12. I work at a medical clinic and my HIPAA was violated. I put a restriction on one of the employees whom worked in the Health Information deparment. This employee was allowed to copies multiple EHR records of mine to put in my medical chart. There were no violations according to the manager because she (the manager) authorized this employees to copy my EHR records. There are 4 other employees in her department includin herself, who could have worked in my chart. This to me was clearly a violation. Does a manager have the authority to bend HIPAA regulations?

  13. This may be a violation of HIPPAA, but it is clearly an example of very bad IT management that is rampant in our business environments. This person should not have continued to have log-on access passed the day he was let go!
    How many times & other ways are our personal information gathered by disgruntled, DISMISSED employees who do not have their log-on priveledges blocked?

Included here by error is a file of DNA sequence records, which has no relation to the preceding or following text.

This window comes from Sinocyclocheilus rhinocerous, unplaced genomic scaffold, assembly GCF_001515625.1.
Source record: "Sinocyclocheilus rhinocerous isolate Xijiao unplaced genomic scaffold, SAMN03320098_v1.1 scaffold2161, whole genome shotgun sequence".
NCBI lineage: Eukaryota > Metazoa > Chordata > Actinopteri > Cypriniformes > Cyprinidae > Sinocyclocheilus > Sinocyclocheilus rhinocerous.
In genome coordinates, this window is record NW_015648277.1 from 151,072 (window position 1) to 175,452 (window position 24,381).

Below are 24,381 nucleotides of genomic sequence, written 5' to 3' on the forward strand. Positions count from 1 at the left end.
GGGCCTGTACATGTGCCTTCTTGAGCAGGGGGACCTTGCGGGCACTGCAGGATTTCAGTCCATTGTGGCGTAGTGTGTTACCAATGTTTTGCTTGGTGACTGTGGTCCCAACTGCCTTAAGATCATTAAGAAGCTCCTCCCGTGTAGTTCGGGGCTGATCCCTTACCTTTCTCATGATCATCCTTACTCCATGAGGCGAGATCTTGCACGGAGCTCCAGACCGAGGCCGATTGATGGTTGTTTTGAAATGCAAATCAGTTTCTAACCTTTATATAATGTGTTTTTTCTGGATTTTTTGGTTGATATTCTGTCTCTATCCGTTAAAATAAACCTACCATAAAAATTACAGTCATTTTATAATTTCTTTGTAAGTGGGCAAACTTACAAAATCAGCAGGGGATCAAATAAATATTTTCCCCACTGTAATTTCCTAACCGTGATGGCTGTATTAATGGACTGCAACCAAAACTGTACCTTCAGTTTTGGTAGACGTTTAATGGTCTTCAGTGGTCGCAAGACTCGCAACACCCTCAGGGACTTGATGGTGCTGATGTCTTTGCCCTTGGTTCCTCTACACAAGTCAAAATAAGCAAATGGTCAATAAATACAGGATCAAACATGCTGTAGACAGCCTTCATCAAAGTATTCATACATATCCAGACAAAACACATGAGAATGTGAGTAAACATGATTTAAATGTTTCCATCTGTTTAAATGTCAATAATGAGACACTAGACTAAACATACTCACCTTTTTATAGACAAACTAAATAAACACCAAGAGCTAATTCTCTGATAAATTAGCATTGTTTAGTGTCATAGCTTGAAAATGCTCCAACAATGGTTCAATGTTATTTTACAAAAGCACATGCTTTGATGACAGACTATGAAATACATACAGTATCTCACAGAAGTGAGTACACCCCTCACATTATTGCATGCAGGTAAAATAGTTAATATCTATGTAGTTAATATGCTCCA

14. While we as HIM professionals would like to think everyone in the health care setting knows and understands HIPAA, it isn’t always the case. At 2 of my 3 jobs, I received, read, and signed a confidentiality form that briefly explain HIPAA and then also received a longer document about it to keep. At the third job, no such information about HIPAA was provided.

    Also, it is often times hard to keep medical staff up on recent changes in HIPAA. The HITECH Act containing the consequences of HIPAA breach is less than a year old and might not have been provided to the medical staff at this facility.

    I’m not trying to make excuses for this person, because what they did is obviously wrong (not only according to HIPAA, but also according to general human ethics). I think that by going public with this, it will serve as a good example for those in the health care industry. Hopefully this incident will educate health care professionals throughout the country and encourage them to review what HIPAA is really about.

  15. Isn’t it a HIPAA violation to list the celebrities in the article??

  16. I agree with Janet. It should be a violation to list the celebs names (unless The Journal had express consent). And viewing records the way this guy did is definitely a HIPAA violation. Even though he came from China, UCLA should have briefed him on HIPAA laws.

  17. If he was unaware of HIPAA- Shame on UCLA for not training on HIPAA as required